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Business owners who obtain outside equity – whether from family, friends or institutional investors – quickly learn money has strings attached.
Most outside equity providers want to get repaid over a reasonable period of time and at a very good rate of return. In exchange for capital, they obtain a piece of the company, thereby becoming business partners.
For a growing business, the advantages of this kind of capital are numerous. Equity significantly improves a company’s balance sheet and provides resources for hiring marketing staff, developing new products, purchasing equipment and other needs.
But there are other important benefits, too. A strong cash position will make the company look better to suppliers, customers and lenders, which can result in better credit terms and improved borrowing power.
Equity also reduces the risk of failure because, unlike a loan, funds do not need to be paid back on a fixed schedule, and there are no interest payments. Other factors being equal, a company that is financed with a lot of equity has a lower risk of failure.
Family and friends are usually the first place business owners go when looking for equity investment.
Family members and friends can act quickly and don’t necessarily require burdensome terms or time-consuming due diligence. But family investment can also put stress on personal relationships. And other than money, family members and friends don’t usually bring any additional value to the business.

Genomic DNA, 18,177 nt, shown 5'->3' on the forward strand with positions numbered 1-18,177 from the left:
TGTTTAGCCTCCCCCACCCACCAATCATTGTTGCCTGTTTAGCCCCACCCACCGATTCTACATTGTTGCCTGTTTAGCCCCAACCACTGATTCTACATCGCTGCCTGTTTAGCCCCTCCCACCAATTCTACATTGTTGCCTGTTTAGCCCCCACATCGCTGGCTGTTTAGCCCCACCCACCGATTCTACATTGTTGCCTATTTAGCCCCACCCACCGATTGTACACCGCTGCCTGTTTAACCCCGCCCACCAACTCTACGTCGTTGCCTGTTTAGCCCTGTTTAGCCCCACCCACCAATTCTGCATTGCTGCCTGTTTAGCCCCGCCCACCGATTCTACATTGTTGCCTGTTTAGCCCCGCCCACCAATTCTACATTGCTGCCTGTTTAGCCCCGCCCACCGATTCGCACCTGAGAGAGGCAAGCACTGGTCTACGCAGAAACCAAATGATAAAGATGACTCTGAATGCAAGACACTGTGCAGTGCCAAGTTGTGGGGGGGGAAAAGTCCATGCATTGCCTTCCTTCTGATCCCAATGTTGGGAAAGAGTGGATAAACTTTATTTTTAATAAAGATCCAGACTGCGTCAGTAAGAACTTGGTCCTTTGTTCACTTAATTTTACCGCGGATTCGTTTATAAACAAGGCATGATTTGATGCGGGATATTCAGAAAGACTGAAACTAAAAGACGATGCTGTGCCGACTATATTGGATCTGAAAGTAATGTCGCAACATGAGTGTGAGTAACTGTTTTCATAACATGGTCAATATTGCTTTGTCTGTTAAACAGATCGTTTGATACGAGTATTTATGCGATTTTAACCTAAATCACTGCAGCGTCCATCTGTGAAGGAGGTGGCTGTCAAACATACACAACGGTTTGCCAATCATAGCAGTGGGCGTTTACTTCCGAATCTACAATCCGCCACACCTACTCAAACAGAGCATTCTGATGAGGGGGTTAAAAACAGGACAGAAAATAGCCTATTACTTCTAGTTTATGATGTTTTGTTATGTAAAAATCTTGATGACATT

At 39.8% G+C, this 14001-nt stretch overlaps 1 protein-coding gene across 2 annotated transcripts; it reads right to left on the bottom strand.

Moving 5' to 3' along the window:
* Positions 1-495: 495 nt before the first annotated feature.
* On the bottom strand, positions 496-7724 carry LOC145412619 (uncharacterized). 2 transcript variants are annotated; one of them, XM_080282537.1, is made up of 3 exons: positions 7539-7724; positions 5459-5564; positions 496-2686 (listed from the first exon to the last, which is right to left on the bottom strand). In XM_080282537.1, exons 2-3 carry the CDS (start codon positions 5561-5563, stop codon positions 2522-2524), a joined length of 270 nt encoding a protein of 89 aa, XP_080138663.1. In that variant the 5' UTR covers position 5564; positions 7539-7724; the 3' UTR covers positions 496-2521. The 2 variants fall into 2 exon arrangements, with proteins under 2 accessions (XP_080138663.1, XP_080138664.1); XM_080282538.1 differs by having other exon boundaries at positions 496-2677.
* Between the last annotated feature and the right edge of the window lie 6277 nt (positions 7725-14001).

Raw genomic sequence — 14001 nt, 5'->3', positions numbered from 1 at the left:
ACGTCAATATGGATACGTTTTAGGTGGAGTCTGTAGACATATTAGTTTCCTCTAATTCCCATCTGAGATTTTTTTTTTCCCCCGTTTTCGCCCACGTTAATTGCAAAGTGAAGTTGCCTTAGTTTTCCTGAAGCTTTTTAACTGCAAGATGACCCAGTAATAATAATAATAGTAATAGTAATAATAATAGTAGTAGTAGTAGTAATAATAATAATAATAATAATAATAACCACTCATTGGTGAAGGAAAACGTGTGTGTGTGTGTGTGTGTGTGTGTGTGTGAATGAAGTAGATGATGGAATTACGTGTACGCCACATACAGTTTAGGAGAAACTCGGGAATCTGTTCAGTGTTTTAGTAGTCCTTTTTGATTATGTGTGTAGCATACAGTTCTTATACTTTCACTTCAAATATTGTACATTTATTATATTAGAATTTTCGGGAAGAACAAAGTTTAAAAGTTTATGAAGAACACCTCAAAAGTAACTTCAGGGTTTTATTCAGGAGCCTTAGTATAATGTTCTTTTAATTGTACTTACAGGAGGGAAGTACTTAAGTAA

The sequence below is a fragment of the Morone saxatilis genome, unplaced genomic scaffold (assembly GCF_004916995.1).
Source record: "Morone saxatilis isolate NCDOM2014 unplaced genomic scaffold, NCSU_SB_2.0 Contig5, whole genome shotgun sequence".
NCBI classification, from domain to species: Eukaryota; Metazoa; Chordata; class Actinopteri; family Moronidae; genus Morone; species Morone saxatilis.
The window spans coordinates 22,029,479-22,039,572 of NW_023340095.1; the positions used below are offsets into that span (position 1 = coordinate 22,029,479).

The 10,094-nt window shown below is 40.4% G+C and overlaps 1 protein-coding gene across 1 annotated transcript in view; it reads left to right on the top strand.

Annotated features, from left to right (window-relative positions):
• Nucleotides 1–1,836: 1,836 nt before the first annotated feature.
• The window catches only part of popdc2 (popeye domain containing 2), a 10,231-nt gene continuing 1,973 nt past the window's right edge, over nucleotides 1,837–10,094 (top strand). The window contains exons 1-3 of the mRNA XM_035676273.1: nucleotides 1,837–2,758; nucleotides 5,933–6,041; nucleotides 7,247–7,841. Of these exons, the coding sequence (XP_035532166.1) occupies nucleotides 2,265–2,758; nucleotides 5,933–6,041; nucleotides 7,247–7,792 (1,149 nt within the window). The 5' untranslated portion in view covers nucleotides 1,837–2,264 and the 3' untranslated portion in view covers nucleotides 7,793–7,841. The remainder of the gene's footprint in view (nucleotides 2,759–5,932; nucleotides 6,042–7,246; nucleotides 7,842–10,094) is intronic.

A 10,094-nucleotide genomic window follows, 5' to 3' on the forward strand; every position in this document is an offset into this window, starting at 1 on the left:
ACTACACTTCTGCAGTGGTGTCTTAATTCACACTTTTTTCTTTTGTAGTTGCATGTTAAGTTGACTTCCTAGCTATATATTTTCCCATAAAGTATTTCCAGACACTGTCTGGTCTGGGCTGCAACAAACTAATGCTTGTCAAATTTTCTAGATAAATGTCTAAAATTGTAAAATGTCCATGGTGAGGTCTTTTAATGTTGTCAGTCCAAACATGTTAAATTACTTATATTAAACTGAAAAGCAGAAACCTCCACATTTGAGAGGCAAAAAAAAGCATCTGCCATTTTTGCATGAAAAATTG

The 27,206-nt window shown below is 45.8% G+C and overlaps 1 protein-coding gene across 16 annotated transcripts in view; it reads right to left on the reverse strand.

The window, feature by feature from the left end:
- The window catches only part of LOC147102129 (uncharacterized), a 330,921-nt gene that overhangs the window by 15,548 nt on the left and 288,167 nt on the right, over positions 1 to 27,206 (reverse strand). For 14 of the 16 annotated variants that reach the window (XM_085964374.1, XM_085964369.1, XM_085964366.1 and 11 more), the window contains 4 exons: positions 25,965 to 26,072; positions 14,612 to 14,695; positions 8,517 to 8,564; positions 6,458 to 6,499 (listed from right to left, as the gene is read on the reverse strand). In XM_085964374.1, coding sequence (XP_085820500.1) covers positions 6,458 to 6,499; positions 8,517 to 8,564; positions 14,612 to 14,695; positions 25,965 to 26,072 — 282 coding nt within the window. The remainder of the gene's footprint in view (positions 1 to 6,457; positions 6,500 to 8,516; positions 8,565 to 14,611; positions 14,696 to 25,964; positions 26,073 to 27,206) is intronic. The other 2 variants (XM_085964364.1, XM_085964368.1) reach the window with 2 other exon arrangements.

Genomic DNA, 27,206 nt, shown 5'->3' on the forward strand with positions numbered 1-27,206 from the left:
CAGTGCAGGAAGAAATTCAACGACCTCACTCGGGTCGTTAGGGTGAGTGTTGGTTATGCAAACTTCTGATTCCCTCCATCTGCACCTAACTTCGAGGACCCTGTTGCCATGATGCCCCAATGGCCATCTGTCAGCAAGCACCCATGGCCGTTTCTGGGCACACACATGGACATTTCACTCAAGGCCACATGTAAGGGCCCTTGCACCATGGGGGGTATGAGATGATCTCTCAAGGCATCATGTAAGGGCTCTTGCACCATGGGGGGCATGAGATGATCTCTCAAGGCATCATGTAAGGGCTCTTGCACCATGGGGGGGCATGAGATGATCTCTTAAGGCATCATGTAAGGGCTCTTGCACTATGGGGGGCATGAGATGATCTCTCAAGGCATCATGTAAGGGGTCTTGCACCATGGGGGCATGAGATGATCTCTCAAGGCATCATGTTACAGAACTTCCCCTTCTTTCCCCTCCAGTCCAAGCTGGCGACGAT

Professional investors, such as organized angel investors and venture capitalists, look at capital investment primarily from a business perspective. They want a significant return and will do a considerable amount of due diligence before investing to make sure they know and can mitigate the risks faced by the business.
The advantage of accepting money from these sophisticated investors is that they bring structure and experience to the business. They often have business or technical expertise, and they may have networks of contacts with banks, potential new customers and other resources. As owners, they want to direct the company as members of the board of directors.
Sophisticated investors also assess their exit opportunities – the ways to get their money back with a good return on investment. Since exit typically requires the sale of the company, institutional investors will research sales of similar companies in the market and be well informed about exit potential and sales prices.
As a result, the business owner is likely to receive more money at exit for his share than if he had not taken equity investment.
Owners who intend to grow their business rapidly need capital, relationships and other resources to do so and are willing to sell down the road should seriously consider seeking sophisticated equity investors.
Mesa Capital Partners
Finance New Mexico is an initiative of the New Mexico Small Business Investment Corporation (NMSBIC) and its partners to assist individuals and businesses in obtaining skills and funding-resources for their business. To learn more, go to www.FinanceNewMexico.org.